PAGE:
“How did that make you feel?” Sue asked as they left the theater.
“I liked it,” Hal responded.
“I asked you how it made you feel,” she said, “not if you liked it.”
“What do you want me to say?” he asked. “It was good, entertaining, informative. I liked it.”
Exasperated, Sue pressed. “Did it make you feel sad? Happy? Good? Bad? Angry?”
“Sheesh,” Hal responded. “I liked it. I enjoyed it. The acting was good. The storyline was entertaining. It was two hours well spent.”
“Do you even have feelings? Emotions? Do you know what it means to feel anything?”
“Of course I have feeling and emotions,” Hal said. “I feel that I liked the goddam movie. Okay?”
“You are totally devoid of emotions,” Sue blurted out.”
“That’s not true,” Hal said defensively. “I feel very deeply. It’s just that deep down, I’m a very shallow person.”
Written for today’s one-word daily prompt, “shallow.”
For some unfathomable reason, I have recently been plagued by a hangnail epidemic. And I can’t figure out what’s causing it.
Up until recently, hangnails were extremely rare occurrences for me. And yet just this past week I’ve had three of them, two on the fingers of one hand and one on a finger on the other.
What’s up with that? My nail clipping technique hasn’t changed in decades and I diligently keep my fingernails neatly trimmed because I hate when they get long enough to clack against the keys on my laptop’s keyboard or when they get frayed as I pull up my zipper after taking a leak. (Sorry. Is that TMI?)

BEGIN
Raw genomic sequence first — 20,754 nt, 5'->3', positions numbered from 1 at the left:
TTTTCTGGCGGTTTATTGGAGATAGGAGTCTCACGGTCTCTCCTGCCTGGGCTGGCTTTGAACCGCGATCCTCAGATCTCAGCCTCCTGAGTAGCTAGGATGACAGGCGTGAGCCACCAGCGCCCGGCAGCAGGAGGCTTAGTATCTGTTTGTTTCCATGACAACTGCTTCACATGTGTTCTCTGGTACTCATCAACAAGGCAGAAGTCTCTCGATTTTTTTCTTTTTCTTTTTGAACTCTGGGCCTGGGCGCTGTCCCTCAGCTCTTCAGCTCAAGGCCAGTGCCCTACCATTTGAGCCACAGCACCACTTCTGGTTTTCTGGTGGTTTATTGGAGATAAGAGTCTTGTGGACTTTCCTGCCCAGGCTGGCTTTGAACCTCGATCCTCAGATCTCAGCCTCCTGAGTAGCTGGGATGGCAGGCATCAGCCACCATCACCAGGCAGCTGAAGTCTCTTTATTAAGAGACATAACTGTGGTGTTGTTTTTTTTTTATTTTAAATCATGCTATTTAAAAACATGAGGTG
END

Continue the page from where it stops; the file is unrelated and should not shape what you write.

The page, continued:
Pesky little tears
What the hell is a hangnail anyway? Why do these nail strands separate themselves from the main nail bed? Are they akin to rebellious teenagers who break all the behavioral norms just to spite their parents? Didn’t I do a good job raising my fingernails?
I Googled “hangnail” to learn that hangnails are not even nails. Nope. One site described them “as pesky little skin tears.” They manifest themselves when a sliver of skin splits away from the nail bed. And they can be very annoying and often quite painful when they snag on something. Pesky indeed.
The worst thing you can do, according to hangnail experts, is to pull them off with your teeth, which is exactly how I decided to deal with two of mine. It hurt like hell and blood was involved. I couldn’t grab the third with my teeth so I borrowed a pair of my wife’s tweezers and yanked it out that way. More pain and more blood.
Most experts agree that the best way to get rid of hangnails is to soak them in warm water for five minutes and then use cuticle scissors to cut them as close to the base of the hangnail as possible.
Well fuck that. That’s way too much work. And what the hell are “cuticle scissors”? I think I’ll continue to use my teeth to chew the damn hangnail off, despite the pain and blood.
After all, why did God give us teeth if not to chew off our goddam hangnails?